Daily Vocabulary from Leading International Newspapers: May 4, 2024

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Daily Vocabulary Words: List of Daily Used Words in Leading International Newspapers
Hi there. Welcome to this special section @ Wordpandit.
Our endeavour here is very simple: to highlight important daily vocabulary words, which you would come across in leading newspapers in the country. We have included the following newspapers in our selection:
• The New York Times
• The Washington Post
• Scientific American
• The Guardian
• Psychology Today
• Wall Street Journal
• The Economist
We are putting in extensive work for developing your vocabulary. All you have got to do is be regular with this section and check out this post on a daily basis. This is your repository of words that are commonly used and essentially, we are posting a list of daily used words. Hence, this has significant practical application as it teaches you words that are used commonly in leading publications mentioned above.
Visit the website daily to learn words from leading international newspapers.

WORD-1: Encampment

CONTEXT: The unhoused draw scant attention from the city, unless a headline-grabbing incident involving an encampment comes into view.

SOURCE: Washington post

EXPLANATORY PARAGRAPH: An encampment is like a temporary home made up of tents or other shelters, usually set up by people who are staying in one place for a short time. It’s like when you build a fort in your living room for a sleepover.

MEANING: A place with temporary accommodations of huts, tents, or other
structures, typically used by soldiers, refugees, or travelers (noun).


SYNONYMS: Camp, campsite, bivouac, settlement, outpost.

1. The scouts set up an encampment in the woods for their weekend trip.
2. The military encampment was strategically located on the hill.
3. Historical sites often include reconstructions of Native American encampments.
4. The festival features a medieval encampment complete with tents and historical reenactors.


WORD-2: Destabilizing

CONTEXT: The consequences of such a move would be so dangerously destabilizing to the nation that the court will almost certainly resort to one of the many legal off-ramps that would prevent Section 3 from being deployed against Trump.

SOURCE: Washington post

EXPLANATORY PARAGRAPH: Destabilizing something means making it less stable or secure. It’s like when someone shakes the table while you’re trying to build a card tower on it, making it wobble and maybe even fall over.

MEANING: Causing something to become unstable (verb).

PRONUNCIATION: dee-STAY-buh-lye-zing

SYNONYMS: Disrupting, undermining, weakening, upsetting, unbalancing.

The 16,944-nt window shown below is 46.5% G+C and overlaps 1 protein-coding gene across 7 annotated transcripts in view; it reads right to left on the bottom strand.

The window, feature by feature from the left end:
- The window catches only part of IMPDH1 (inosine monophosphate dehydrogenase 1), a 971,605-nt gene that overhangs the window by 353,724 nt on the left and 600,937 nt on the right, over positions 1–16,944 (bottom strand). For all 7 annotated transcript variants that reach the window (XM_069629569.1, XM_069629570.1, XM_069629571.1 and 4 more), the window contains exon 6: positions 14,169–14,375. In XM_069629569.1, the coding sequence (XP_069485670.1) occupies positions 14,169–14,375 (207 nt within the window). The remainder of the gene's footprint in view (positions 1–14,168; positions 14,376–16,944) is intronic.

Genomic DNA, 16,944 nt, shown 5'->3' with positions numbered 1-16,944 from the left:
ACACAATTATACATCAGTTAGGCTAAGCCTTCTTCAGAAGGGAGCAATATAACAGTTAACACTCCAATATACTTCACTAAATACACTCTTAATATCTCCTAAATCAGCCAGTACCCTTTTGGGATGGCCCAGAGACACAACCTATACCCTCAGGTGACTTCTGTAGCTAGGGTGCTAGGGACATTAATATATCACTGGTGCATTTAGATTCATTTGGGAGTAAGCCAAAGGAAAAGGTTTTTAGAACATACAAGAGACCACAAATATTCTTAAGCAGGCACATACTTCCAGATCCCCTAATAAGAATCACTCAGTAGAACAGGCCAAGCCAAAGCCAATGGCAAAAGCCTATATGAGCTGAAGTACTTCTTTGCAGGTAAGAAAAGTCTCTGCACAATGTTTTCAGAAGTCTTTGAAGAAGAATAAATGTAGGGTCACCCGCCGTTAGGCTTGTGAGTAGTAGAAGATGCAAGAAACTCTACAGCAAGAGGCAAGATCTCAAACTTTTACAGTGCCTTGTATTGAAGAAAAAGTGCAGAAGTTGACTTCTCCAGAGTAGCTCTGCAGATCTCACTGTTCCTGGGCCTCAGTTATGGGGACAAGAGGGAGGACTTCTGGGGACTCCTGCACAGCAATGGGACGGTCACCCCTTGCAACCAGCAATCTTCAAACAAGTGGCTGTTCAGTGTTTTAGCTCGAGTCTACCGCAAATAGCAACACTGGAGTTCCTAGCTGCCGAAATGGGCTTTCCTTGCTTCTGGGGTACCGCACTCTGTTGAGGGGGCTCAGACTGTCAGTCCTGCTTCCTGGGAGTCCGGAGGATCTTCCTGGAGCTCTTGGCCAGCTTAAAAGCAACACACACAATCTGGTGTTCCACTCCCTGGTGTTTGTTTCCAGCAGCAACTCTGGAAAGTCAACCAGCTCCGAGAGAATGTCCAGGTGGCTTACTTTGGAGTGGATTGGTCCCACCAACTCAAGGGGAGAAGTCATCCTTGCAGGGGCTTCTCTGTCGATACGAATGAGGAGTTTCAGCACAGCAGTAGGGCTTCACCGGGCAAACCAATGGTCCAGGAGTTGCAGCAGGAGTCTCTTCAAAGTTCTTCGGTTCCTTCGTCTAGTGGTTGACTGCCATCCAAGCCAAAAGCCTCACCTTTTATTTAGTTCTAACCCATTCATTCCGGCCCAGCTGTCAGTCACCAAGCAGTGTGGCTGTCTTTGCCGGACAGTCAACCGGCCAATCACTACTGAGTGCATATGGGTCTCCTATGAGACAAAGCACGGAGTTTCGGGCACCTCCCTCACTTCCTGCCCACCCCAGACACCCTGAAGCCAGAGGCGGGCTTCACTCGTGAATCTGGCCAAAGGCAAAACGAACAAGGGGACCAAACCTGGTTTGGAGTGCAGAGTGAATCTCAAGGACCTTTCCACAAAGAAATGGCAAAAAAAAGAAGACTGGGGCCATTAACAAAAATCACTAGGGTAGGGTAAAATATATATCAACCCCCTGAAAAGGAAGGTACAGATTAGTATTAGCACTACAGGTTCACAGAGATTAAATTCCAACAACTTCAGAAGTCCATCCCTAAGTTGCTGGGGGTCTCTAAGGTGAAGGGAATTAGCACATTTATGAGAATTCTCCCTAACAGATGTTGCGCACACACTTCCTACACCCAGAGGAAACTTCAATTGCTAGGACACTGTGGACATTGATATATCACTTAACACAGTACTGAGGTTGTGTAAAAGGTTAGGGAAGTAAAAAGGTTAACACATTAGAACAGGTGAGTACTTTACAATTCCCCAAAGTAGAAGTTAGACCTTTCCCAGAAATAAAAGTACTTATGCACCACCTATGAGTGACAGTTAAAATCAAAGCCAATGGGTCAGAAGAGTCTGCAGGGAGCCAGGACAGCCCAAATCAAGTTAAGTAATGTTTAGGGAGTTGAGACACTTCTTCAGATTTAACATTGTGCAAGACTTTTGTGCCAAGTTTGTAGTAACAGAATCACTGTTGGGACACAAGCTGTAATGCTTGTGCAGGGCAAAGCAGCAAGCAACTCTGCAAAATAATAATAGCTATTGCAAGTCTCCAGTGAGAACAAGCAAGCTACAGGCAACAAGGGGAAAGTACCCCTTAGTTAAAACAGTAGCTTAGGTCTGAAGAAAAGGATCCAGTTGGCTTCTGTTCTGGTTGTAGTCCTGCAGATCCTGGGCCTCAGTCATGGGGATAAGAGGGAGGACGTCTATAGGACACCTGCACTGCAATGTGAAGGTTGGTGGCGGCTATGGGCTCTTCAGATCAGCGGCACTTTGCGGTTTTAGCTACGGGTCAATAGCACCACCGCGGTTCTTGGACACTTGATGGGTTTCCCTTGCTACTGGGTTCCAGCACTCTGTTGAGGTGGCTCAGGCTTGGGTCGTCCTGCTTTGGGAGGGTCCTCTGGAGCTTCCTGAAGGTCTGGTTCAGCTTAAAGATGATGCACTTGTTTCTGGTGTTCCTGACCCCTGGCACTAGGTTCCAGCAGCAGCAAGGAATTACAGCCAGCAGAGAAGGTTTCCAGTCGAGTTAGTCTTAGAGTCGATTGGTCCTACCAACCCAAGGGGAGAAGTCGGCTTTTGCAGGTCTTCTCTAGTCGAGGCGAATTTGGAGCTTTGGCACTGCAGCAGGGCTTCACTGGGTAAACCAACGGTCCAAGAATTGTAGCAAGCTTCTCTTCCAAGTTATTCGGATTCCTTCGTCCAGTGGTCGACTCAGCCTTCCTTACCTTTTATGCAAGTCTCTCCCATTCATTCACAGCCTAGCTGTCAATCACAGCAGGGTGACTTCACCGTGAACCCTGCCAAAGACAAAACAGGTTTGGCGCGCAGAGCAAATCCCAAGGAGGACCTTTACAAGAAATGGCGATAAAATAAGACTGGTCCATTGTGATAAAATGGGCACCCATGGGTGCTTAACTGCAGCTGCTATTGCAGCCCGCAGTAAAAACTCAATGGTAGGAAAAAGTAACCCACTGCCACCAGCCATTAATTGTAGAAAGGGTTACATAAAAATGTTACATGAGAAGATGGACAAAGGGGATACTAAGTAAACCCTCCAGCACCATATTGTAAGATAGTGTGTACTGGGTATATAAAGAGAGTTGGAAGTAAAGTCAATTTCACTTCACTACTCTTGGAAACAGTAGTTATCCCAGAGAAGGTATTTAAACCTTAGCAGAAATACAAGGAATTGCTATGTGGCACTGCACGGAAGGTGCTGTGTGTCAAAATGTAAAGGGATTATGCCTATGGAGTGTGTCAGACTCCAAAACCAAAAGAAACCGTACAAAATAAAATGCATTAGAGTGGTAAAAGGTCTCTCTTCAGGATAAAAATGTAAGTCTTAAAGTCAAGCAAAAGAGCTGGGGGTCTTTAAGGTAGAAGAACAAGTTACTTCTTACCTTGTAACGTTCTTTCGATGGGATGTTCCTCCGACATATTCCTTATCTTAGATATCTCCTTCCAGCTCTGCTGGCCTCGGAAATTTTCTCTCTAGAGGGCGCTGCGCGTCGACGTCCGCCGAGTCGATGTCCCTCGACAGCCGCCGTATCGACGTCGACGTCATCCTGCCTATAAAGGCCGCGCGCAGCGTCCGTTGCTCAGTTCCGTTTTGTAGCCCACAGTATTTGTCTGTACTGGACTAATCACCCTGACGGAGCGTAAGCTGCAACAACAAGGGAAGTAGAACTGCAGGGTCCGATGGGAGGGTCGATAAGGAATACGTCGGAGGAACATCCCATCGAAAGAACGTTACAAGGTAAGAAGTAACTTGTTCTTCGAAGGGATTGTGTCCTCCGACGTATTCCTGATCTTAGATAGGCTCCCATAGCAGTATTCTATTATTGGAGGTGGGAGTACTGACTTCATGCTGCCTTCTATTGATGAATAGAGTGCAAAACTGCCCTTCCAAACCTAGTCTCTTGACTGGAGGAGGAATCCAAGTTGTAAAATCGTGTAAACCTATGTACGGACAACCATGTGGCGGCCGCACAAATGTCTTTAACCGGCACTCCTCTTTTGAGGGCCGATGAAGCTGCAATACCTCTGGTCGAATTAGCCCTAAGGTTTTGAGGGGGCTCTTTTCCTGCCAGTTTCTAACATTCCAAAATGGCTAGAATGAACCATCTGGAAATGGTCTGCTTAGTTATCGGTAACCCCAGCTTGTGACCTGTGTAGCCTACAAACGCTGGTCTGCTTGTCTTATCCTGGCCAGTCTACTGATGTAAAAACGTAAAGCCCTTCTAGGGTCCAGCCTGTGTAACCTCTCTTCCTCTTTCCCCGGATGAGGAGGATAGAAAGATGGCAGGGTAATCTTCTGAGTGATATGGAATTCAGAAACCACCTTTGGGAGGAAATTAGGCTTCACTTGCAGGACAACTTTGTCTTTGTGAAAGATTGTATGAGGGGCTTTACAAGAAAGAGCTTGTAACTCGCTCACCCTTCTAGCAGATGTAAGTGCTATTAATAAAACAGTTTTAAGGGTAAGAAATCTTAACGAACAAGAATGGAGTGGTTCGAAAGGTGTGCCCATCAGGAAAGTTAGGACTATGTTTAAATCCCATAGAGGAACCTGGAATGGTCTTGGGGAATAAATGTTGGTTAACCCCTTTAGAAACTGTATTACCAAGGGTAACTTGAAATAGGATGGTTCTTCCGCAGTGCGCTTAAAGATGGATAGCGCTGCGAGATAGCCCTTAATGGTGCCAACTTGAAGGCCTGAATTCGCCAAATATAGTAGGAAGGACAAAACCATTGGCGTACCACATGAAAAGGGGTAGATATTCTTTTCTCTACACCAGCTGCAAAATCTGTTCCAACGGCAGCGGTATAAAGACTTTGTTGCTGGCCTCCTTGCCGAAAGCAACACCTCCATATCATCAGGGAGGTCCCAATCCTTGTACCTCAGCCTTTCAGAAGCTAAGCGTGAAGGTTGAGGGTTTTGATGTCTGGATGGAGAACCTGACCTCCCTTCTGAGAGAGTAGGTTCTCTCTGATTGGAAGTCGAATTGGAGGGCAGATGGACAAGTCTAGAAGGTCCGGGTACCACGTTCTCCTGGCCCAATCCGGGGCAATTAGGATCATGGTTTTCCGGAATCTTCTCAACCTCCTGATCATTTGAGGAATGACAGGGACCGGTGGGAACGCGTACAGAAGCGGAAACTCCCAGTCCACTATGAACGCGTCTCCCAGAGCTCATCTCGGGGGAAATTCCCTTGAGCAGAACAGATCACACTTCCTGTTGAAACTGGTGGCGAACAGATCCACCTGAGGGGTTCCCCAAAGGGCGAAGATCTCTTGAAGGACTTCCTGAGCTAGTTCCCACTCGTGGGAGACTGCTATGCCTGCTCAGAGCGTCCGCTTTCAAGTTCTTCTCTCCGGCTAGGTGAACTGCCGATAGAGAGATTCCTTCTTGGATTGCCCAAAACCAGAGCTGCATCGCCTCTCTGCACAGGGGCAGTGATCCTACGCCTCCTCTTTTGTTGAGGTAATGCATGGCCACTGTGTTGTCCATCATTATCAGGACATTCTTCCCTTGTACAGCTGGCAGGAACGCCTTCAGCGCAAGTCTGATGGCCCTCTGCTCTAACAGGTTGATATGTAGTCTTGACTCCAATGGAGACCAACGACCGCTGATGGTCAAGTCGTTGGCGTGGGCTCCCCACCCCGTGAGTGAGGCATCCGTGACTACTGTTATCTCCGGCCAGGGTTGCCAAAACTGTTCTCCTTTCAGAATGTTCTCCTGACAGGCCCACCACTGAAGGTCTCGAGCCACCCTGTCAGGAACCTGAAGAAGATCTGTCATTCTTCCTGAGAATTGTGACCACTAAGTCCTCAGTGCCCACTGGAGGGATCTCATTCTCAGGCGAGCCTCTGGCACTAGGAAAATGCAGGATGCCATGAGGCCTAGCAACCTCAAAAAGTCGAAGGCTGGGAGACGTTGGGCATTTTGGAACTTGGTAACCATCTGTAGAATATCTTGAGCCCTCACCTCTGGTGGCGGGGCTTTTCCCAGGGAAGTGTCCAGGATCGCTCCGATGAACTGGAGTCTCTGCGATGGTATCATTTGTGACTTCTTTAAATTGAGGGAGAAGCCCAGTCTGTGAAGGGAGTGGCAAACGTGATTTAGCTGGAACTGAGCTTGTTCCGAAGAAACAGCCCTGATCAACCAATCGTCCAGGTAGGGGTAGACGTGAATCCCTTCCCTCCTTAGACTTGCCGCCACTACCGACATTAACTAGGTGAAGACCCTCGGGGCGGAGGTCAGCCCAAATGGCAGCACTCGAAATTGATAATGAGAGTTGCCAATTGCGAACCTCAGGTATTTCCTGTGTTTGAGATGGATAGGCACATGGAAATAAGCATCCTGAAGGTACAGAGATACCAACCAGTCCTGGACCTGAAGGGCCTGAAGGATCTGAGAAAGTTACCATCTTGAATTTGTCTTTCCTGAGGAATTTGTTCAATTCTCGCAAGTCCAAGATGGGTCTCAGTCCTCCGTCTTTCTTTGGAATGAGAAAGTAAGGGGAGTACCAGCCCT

1. The sudden resignation of the CEO had a destabilizing effect on the company.
2. Economic crises can be destabilizing for a country.
3. His remarks were seen as destabilizing to the peace talks.
4. The heavy rains were destabilizing the hillside, increasing the risk of a landslide.

WORD-3: Pluralistic

CONTEXT: A positive-sum society is a more pluralistic and tolerant society because all its members are encouraged to pioneer their own specialty.

SOURCE: New york times

EXPLANATORY PARAGRAPH: Pluralistic describes a situation or system that includes many different groups or ideas. It’s like having a classroom where everyone is from different places and has different stories to share.

MEANING: Relating to a system in which two or more states, groups, principles,
sources of authority, etc., coexist (adjective).


SYNONYMS: Diverse, multifaceted, varied, multicultural, manifold.

1. We live in a pluralistic society where many different cultures coexist.
2. The debate highlighted the pluralistic nature of modern democracies.
3. Her education philosophy is deeply pluralistic, incorporating multiple teaching methods.
4. A pluralistic approach was taken to include all viewpoints in the discussion.

WORD-4: Surging

CONTEXT: Zero-sum thinking is surging on the left as well.

SOURCE: New york times

EXPLANATORY PARAGRAPH: Surging means to move suddenly and powerfully forward or upward, like a big wave in the sea that grows quickly and crashes onto the beach.

MEANING: Moving suddenly and powerfully forward or upward (verb).


SYNONYMS: Soaring, swelling, rising, escalating, increasing, burgeoning.

1. The crowd was surging forward to get a better view of the parade.
2. Interest in the new technology has been surging recently.
3. The river began surging over its banks during the heavy rain.
4. Stock prices were surging after the announcement of the merger.